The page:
Monitoring your 401(k) plan performance is a critical step in retirement planning and ensuring you are on track to meet your goals. Knowing your annual rate of return is part of this planning. Though your 401(k) statement may break down the returns for you, a basic knowledge of how to calculate the return on investment will help you understand the statement information.
Calculate Investment Performance
To calculate your 401(k) annual return, you must calculate the investment performance. This includes any capital gains or losses on your account and also any dividends that any stocks or mutual funds held inside of the account earn. If your account is primarily invested in mutual funds, the gains for each fund should be shown on each statement, either quarterly or monthly. The same is true if you hold investments in fixed-rate or more conservative bank-style investments.
Expenses for a 401(k) are broken down into two different types. Individual mutual funds and other investments have their own expenses, which are for managing the investments, including buying and selling the individual securities and paying the fund managers. The 401(k) plan will have its own expenses for the management of the plan as well. Individual investment expenses already may be figured into the return on investment for each individual investment, but in some cases, these expenses will be shown separately on the statement. Expenses for operating the 401(k) plan are usually shown separately on the statement.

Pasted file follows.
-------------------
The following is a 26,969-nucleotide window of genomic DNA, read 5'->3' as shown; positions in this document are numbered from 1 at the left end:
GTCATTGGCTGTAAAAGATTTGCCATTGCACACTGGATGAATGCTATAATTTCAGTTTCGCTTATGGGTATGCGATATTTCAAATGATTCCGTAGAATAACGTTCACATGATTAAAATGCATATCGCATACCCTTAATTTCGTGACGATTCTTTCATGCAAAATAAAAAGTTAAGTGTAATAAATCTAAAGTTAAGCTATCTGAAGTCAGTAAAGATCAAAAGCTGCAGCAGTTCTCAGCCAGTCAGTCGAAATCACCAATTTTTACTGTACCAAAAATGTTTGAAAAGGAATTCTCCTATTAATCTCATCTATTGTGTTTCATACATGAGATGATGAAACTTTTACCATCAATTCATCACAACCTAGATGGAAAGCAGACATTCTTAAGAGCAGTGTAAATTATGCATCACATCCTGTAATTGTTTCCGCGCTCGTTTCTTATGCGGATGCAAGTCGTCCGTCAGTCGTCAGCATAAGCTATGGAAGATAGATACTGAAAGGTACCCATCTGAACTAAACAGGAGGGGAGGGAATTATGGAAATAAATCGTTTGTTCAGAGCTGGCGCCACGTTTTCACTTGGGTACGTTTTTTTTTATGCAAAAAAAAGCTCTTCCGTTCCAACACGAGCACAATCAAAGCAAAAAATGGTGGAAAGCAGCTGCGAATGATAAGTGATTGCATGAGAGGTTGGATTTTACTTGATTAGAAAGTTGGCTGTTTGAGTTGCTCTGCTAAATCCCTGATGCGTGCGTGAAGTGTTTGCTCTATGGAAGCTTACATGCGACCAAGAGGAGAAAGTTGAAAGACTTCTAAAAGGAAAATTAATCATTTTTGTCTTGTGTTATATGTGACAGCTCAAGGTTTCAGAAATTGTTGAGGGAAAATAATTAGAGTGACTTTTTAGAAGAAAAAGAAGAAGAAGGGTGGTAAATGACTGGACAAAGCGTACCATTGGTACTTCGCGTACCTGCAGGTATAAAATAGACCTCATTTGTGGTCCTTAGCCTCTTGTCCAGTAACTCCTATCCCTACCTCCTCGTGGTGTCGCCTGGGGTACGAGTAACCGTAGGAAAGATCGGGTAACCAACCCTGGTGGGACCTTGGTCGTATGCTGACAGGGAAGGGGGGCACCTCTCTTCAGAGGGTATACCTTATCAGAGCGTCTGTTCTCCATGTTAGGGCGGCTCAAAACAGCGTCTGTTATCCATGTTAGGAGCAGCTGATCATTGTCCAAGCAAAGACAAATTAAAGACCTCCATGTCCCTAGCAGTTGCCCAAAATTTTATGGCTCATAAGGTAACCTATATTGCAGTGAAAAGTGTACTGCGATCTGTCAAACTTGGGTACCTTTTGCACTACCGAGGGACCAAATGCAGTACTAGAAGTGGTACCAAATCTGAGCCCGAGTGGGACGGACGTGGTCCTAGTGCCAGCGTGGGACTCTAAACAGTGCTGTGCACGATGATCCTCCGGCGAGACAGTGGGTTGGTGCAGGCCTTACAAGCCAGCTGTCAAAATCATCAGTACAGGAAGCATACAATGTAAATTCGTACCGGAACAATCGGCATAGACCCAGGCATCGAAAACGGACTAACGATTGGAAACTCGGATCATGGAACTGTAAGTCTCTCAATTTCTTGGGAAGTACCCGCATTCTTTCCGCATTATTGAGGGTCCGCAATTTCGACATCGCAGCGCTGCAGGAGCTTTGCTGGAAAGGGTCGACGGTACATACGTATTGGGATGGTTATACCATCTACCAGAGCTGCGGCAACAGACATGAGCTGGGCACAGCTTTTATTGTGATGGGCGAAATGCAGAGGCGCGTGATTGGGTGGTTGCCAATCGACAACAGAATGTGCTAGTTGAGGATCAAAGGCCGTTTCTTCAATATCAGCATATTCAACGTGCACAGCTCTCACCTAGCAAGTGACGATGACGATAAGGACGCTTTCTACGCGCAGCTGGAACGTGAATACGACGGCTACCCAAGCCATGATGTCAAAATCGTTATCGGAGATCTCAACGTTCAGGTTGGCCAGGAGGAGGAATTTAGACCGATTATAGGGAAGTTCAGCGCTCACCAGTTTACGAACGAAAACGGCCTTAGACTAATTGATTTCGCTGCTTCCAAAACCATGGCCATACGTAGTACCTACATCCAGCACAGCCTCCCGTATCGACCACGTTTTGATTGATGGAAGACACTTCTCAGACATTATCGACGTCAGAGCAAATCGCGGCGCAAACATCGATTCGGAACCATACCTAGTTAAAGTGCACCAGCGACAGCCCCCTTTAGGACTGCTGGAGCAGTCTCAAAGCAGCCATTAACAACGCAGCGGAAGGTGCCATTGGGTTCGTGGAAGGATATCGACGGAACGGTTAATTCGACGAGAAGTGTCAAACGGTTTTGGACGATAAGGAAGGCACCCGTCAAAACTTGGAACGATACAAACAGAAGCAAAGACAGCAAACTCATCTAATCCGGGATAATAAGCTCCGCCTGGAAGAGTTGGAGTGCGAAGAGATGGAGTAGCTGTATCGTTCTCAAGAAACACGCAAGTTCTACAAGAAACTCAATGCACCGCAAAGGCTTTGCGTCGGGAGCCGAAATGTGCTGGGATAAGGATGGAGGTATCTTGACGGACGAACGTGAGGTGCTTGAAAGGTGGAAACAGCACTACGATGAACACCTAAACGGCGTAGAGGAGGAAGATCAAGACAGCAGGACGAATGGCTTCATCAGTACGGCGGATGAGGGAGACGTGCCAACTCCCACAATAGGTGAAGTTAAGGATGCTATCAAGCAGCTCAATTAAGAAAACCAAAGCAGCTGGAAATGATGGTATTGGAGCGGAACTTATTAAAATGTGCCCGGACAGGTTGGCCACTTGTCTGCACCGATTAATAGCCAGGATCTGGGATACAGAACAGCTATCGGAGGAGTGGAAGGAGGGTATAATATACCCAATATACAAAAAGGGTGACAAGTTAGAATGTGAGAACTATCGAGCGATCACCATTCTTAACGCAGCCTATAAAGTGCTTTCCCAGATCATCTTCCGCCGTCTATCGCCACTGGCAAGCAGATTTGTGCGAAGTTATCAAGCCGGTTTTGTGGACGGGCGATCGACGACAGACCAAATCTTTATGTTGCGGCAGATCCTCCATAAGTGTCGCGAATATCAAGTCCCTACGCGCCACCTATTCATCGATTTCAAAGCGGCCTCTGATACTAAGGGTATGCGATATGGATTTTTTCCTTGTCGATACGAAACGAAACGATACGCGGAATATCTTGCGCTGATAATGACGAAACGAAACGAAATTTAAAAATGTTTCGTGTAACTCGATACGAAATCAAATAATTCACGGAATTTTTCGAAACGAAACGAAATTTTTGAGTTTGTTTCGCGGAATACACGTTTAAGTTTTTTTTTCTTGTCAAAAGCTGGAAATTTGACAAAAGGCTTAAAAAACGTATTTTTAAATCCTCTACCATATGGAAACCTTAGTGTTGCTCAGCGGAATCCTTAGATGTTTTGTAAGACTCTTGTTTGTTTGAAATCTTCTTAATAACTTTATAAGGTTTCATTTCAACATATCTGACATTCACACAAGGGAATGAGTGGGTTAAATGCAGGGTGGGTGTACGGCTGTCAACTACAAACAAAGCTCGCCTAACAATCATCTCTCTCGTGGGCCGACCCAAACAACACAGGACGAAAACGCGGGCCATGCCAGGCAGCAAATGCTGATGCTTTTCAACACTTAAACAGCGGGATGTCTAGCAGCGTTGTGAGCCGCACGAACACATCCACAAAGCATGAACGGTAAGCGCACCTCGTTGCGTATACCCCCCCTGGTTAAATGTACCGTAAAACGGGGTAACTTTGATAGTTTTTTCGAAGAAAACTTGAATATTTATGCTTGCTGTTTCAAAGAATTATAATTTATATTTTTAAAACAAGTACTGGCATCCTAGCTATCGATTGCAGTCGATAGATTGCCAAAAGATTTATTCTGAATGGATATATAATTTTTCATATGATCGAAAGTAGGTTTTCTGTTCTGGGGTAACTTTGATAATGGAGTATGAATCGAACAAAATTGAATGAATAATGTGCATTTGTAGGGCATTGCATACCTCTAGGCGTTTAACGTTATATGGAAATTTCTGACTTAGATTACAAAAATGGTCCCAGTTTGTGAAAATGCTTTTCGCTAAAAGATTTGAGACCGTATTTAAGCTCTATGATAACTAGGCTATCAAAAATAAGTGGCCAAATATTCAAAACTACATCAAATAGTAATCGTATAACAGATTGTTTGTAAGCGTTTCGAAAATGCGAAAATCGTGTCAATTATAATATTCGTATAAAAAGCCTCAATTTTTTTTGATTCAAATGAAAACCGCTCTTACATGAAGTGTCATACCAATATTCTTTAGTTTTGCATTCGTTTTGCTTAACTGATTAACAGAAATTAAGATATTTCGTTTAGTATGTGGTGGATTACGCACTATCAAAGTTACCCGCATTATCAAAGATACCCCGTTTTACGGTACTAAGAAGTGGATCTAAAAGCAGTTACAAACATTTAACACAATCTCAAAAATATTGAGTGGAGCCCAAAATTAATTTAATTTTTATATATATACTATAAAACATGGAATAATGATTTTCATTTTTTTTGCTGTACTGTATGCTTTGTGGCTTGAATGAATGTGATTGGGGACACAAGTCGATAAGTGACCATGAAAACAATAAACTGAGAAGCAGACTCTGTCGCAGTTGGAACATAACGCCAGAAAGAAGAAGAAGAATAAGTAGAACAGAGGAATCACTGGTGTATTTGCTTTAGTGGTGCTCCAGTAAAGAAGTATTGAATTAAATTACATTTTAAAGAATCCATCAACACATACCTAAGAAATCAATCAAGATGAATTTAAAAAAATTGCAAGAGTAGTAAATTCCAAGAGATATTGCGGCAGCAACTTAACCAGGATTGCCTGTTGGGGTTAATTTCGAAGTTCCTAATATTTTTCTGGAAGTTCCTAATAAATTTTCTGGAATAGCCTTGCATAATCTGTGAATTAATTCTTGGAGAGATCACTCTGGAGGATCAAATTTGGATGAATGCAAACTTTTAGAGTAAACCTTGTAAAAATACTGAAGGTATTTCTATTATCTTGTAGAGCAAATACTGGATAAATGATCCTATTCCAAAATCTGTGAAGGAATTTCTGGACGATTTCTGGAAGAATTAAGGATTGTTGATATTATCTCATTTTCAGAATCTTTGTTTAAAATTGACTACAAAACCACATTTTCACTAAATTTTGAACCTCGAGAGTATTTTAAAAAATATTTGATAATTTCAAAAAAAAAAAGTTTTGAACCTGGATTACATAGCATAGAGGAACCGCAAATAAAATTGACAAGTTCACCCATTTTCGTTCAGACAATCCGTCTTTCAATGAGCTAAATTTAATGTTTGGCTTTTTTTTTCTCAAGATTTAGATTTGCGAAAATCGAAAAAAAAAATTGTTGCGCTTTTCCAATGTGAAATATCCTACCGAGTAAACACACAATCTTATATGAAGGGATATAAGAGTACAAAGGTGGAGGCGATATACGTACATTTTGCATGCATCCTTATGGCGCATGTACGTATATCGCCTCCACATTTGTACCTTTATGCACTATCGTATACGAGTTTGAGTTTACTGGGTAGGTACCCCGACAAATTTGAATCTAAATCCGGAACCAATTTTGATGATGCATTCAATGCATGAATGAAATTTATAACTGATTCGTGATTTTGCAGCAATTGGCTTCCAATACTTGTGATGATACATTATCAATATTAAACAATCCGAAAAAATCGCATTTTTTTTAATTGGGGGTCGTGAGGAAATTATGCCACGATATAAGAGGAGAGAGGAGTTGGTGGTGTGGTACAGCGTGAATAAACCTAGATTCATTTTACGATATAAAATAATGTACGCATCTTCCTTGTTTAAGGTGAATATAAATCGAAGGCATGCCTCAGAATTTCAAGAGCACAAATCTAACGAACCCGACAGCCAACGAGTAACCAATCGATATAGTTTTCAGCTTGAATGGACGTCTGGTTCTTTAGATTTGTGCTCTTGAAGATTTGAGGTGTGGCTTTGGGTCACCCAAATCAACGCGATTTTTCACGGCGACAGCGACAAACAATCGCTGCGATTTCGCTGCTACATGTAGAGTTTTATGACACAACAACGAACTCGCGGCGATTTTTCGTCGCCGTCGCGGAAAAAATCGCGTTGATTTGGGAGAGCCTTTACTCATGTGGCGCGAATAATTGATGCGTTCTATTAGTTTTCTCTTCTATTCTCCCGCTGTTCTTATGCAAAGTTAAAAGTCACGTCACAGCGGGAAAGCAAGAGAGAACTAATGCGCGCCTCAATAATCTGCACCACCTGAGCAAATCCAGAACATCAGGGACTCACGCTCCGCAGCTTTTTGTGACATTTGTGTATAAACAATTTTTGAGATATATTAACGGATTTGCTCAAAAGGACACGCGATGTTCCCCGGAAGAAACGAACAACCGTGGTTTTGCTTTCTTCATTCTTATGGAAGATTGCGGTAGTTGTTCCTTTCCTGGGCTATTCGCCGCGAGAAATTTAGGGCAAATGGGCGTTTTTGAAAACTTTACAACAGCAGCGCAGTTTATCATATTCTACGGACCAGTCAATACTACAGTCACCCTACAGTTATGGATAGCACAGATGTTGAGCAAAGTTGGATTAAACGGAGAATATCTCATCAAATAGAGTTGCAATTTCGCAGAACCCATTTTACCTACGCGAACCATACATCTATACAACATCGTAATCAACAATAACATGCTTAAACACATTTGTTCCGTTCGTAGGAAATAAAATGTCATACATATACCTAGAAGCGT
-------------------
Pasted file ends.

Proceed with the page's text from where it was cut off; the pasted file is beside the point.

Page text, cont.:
You will need your account balance at the beginning of the year in order to calculate your annual return on investment. Your balance will increase throughout the year if you make regular contributions, and you must subtract these contributions from your ending balance so as not to skew the return numbers.
You figure the dollar amount of your return by subtracting the expenses from your investments and the expenses incurred for managing the plan. If you do not account for all of these expenses, your return will look better than it is. To express the return as a percentage, divide the amount of the return after expenses by the total balance of the account at the beginning of the year.
Craig Woodman began writing professionally in 2007. Woodman's articles have been published in "Professional Distributor" magazine and in various online publications. He has written extensively on automotive issues, business, personal finance and recreational vehicles. Woodman is pursuing a Bachelor of Science in finance through online education.